A yoga and climbing gym has just opened up here, which sounds absolutely perfect – I’d love to add climbing to my fitness regimen, and yoga is something I genuinely enjoy and would love to get back into (my chiropractor would love that for me also – I appear to have lost quite a bit of flexibility). Price is an issue (I definitely can’t afford a yearly membership, or even a monthly one, on my student budget), so I’m leaning towards class passes and using these types of work-outs as enjoyable accessory forms of movement, with sprinting and weightlifting as my base. Ideally I’ll also walk to and from school every day, though in the winter months that does become harder.

So, how do you move? Is it something you do consciously? Does it just build itself into your day, or maybe not at all?

Upcoming Next Month

Well, we’re down to the final push now. Exams are right around the corner, my last few labs are being handed in (done with long drawn out orgo labs!!! … Until January, that is 😉 ), and I’m trying hard to keep motivated. With the Christmas season coming up, that shouldn’t be too hard.

I’m working on configuring my schedule for next semester. As I was finalizing my program change from kinesiology to biochemistry, it was pointed out to me that I could probably do a double major, seeing as most of my kin degree is already done and I have the fortune of having accrued extra credits from high school and random courses like band and choir I took/am taking just for fun…

… That was a really good point. 

And so now it seems I have a double major. While it might sound overwhelming (and I have to admit, I’m a little bit worried 😉 ), I can recognize that having a degree in both biochemistry and kinesiology sets me up perfectly for what my current “dream job” would be, which entails applying to a concurrent PhD-MD program and completing the PhD portion in physiology and the MD internship in endocrinology, all do to clinical research.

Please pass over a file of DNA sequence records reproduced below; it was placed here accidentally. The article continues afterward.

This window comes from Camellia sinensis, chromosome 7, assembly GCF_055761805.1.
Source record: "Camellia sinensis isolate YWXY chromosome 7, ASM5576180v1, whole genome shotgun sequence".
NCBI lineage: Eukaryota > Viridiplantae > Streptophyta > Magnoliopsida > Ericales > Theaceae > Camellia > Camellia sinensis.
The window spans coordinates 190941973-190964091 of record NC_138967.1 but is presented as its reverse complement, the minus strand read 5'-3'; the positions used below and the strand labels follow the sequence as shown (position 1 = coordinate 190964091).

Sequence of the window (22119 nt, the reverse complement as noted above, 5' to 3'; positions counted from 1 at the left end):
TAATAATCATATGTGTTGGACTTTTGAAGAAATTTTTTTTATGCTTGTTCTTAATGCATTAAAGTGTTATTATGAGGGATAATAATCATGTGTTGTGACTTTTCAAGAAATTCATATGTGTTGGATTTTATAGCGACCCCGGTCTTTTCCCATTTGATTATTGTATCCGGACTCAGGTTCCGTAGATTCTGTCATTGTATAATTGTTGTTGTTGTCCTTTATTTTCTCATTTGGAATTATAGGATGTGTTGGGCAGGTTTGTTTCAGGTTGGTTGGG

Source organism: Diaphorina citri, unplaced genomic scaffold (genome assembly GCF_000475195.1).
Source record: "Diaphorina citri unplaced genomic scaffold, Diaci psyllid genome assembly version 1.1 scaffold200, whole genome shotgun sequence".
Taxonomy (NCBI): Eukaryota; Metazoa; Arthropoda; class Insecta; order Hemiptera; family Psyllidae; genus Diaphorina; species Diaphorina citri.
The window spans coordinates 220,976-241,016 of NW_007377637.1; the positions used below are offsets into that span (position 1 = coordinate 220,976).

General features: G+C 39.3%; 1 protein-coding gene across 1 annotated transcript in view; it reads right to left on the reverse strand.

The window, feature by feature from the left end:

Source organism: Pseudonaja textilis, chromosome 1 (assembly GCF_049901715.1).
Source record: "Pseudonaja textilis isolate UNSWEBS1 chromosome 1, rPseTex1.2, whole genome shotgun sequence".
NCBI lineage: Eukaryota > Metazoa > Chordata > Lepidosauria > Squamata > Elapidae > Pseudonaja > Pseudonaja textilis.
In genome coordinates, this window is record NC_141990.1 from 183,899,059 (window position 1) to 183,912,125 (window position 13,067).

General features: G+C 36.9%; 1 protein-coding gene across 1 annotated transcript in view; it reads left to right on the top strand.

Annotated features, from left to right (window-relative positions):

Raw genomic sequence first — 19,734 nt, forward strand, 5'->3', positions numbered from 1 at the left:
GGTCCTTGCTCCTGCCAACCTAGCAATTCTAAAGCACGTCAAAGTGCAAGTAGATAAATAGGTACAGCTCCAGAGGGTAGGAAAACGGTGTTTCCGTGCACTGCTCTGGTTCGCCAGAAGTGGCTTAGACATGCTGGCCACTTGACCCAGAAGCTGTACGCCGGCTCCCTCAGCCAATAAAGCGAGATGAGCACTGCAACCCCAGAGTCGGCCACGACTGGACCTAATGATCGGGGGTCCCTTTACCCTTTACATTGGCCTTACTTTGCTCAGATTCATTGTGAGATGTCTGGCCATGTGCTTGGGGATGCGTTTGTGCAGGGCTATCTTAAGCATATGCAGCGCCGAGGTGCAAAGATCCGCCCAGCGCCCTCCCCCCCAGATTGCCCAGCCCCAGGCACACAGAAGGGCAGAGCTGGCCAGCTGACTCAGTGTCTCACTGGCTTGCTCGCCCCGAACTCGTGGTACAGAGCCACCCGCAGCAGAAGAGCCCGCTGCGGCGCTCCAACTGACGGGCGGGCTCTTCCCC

I am fascinated by the biochemical and physiological processes that occur within the body, and the way our lifestyles and other extraneous factors affect hormonal action and the action of neurotransmitters. Clinical research is an area I’m passionate about and can relate to, and to work with people and hopefully develop proactive ways of treating/preventing many of the problems prevalent today would be a dream come true.

With this double major comes additional responsibility, and I’m the first to admit that I’m afraid of burning myself out. I tend to take on more than I can handle; it’s a matter of being more organized with my time, minimizing distractions and maximizing my productivity, while making time for myself and for the people who are important to me. I’m working on a “plan” of sorts that I’ll put into place next semester – hopefully it’ll keep me on track! 🙂

For now, I’m looking a little more short term – there’s still December to get through, after all! I’m so excited – the Christmas season is my favourite time of the year. Clichéd, for sure, but I can’t help it and won’t be apologizing. 🙂

On the 1st I’m accompanying a children’s choir on the piano for a concert celebrating the work of english musician Benjamin Britten. Also planned for that day is dinner and a movie (Catching Fire, because I absolutely loved the Hunger Games books in high school and so, for once, this is a movie I’m excited about seeing!) with the boy, to celebrate our “half-iversary”.

Classes finish that week, and you will then find me either at work, or at home or in the school library in HARDCORE STUDY MODE. I’m writing my first four exams from 7 to 10pm from the 11th to the 14th (ew), and immediately after the last exam I’m catching a midnight bus to Ottawa to spend time with my best friend and family.

The 19th sees me retuning home to write my organic chemistry exam on the 20th, also from 7 to 10pm (have I ever mentioned that my brain kind of shuts down in the afternoon? I’m a hardcore morning person, so this exam schedule is the epitome of lame), and then I will bask in my glorious two weeks of freedom from school. Time will be spent enjoying the company of my friends and family (and likely working quite a lot). I can’t wait!